And just like that, I find myself a little bored by the sound plied and, possibly, perfected by San Francisco's The Fresh & Onlys. It's the sound that has passed for garage rock for over a half-decade now -- one that favors country, folk, and psychedelic elements over the punk 'n' roll and trash aesthetics.
You can trace the 21st-century evolution of garage to Greg Cartwright's about-face in sound and style after his Oblivians (as essential a garage-punk band as there was in 1990s) broke up and he formed The Reigning Sound, a project that showed off Cartwright's songcraft and an understanding of American musical idioms (country and blue-eyed soul, for example) that went usually went unheard in 1990s garage rock.
Then, the Black Lips slipped some psychedelia into the mix a few years back, and here we are, entering 2011 with the standard garage rock band playing not speedy and sneering (or smirking) three-chord rock but a twangier, reverb-drenched, lysergic mid-tempo cross between The Stones (when they dabbled in country, that is) and Roky Erickson. In other words, a more true nod to Nuggets than any of the 1990s garage bands were.
But like I said, I'm kinda over it now and I have The Fresh & Onlys to blame. Though to be fair to TF&O, this year alone, bands like The Strange Boys and Harlem helped me along the way. As I listened to Play It Strange several times, I kept thinking of how they sound like a slightly more accessible version of The Goodnight Loving, who, to me, are the best of the many bands (outside of the standard-bearing Reigning Sound) doing the garage-Americana thing and released a more entertaining record than Play It Strange earlier this year.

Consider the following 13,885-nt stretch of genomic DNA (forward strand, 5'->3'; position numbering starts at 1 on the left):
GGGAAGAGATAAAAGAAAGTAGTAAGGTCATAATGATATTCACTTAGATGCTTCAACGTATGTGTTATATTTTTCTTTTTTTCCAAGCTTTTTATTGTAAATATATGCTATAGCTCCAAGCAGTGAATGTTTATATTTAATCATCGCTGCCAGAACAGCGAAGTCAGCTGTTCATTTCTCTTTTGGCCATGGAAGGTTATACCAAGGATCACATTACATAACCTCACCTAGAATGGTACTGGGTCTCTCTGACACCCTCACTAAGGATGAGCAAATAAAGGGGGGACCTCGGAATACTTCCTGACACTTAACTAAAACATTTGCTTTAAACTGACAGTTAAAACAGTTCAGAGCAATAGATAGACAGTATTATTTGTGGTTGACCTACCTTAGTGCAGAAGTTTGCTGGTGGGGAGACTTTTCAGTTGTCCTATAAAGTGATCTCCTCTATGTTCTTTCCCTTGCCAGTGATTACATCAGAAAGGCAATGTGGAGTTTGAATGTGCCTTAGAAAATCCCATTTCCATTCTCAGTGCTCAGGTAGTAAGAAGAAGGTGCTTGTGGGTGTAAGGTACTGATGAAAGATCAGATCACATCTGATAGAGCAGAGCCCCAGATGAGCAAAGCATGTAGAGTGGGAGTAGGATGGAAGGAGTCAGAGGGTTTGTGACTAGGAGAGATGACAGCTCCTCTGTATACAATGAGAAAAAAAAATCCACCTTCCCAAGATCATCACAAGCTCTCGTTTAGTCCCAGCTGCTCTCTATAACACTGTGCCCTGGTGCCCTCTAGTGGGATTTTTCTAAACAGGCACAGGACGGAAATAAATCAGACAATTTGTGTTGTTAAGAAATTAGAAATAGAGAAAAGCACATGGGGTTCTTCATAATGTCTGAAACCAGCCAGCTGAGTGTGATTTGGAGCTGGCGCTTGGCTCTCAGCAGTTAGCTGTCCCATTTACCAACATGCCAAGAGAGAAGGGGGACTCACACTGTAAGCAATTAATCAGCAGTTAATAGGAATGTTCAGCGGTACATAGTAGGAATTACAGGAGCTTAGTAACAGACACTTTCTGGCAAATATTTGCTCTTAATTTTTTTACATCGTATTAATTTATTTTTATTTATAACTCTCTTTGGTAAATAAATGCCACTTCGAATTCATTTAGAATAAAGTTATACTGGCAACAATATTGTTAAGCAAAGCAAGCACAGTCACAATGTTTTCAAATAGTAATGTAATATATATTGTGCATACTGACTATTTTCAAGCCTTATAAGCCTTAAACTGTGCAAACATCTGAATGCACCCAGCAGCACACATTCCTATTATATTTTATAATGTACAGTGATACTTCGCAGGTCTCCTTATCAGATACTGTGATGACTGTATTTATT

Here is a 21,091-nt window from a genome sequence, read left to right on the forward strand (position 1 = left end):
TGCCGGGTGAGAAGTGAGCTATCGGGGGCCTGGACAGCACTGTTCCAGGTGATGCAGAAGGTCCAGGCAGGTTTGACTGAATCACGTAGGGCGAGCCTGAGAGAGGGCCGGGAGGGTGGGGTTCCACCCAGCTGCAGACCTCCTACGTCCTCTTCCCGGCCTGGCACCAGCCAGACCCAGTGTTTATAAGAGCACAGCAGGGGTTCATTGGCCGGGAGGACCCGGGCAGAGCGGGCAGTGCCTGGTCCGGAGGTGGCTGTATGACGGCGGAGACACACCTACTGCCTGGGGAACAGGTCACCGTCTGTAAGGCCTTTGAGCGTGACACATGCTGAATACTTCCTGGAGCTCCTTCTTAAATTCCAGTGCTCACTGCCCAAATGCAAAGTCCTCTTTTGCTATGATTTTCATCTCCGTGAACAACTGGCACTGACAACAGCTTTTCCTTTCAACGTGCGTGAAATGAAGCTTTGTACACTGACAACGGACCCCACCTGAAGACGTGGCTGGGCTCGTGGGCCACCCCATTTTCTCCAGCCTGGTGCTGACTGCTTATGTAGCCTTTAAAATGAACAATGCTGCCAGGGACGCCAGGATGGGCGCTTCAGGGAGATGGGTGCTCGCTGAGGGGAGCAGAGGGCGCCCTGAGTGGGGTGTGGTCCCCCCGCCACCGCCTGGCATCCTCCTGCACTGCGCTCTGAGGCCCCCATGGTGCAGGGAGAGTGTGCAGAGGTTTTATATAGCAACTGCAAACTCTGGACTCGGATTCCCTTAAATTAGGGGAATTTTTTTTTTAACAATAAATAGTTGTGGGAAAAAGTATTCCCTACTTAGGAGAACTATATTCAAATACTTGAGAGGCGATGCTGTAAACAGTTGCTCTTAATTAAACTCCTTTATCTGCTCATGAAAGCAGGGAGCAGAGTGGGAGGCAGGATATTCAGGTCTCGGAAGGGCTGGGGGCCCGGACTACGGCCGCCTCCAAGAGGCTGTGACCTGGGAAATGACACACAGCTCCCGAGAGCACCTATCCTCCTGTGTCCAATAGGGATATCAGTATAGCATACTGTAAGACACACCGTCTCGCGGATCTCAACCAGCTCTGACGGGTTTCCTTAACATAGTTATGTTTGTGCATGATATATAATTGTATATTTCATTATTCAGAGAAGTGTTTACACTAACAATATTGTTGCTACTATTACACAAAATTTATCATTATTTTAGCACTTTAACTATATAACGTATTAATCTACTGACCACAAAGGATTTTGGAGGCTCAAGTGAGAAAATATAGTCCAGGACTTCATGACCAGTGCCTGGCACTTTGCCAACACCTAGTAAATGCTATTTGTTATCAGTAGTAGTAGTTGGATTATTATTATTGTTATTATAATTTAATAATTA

For the psych-pop I hear in TF&O, I'll take Kelley Stoltz instead; for the country and old-timey flavor, I'll refer to Goodnight Loving; for the flower punk, I'll stick with Black Lips; and for the creeping 1980s influence, I'll take the Soft Pack.
There's nothing inherently wrong with Play It Strange. The band is strong and talented, the songs are decent, the ideas are abundant, and I generally like where The Fresh & Onlys are coming from. It's just that I feel like I've been there too often recently. I'll stick Play It Strange on my shelf and pull it out a couple of years from now and probably dig it a lot more than I do now.
Best song: "Waterfall"
Deja Vu:Goodnight Loving's Supper ClubI'd rather listen to: Gun Club's Fire of Love or Miami or Las Vegas StoryGrade: C+
"Nothing Not New" is a yearlong project in which New Times editorial operations manager Jay Bennett, a 41-year-old music fan and musician, will listen only to music released in 2010. Each Monday through Friday, he will listen to one new record (no best ofs, reissues, or concert recordings) and write about it. Why? Because in the words of his editor, Martin Cizmar, he suffers from "aesthetic atrophy," a wasting away of one's ability to embrace new and different music as one ages. Read more about this all-too-common ailment here. The "Nothing Not New" Archives: